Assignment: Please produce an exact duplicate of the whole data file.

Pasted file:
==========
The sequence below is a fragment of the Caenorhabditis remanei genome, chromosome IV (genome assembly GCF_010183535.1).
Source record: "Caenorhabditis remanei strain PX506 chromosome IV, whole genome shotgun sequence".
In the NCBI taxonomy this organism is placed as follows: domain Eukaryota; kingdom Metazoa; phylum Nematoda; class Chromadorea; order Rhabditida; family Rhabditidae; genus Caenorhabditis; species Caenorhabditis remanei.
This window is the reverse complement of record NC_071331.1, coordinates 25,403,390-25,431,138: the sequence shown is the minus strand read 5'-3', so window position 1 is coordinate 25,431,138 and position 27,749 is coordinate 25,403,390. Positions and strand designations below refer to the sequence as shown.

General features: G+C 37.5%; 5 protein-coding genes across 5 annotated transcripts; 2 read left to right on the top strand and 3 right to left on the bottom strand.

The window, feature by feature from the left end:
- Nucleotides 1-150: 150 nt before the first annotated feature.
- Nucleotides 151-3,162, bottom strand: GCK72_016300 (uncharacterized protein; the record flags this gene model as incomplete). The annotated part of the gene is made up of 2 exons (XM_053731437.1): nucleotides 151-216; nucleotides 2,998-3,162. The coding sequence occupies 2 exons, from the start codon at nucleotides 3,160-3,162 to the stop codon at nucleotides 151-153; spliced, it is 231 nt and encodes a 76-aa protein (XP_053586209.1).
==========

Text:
The sequence below is a fragment of the Caenorhabditis remanei genome, chromosome IV (genome assembly GCF_010183535.1).
Source record: "Caenorhabditis remanei strain PX506 chromosome IV, whole genome shotgun sequence".
In the NCBI taxonomy this organism is placed as follows: domain Eukaryota; kingdom Metazoa; phylum Nematoda; class Chromadorea; order Rhabditida; family Rhabditidae; genus Caenorhabditis; species Caenorhabditis remanei.
This window is the reverse complement of record NC_071331.1, coordinates 25,403,390-25,431,138: the sequence shown is the minus strand read 5'-3', so window position 1 is coordinate 25,431,138 and position 27,749 is coordinate 25,403,390. Positions and strand designations below refer to the sequence as shown.

General features: G+C 37.5%; 5 protein-coding genes across 5 annotated transcripts; 2 read left to right on the top strand and 3 right to left on the bottom strand.

The window, feature by feature from the left end:
- Nucleotides 1-150: 150 nt before the first annotated feature.
- Nucleotides 151-3,162, bottom strand: GCK72_016300 (uncharacterized protein; the record flags this gene model as incomplete). The annotated part of the gene is made up of 2 exons (XM_053731437.1): nucleotides 151-216; nucleotides 2,998-3,162. The coding sequence occupies 2 exons, from the start codon at nucleotides 3,160-3,162 to the stop codon at nucleotides 151-153; spliced, it is 231 nt and encodes a 76-aa protein (XP_053586209.1).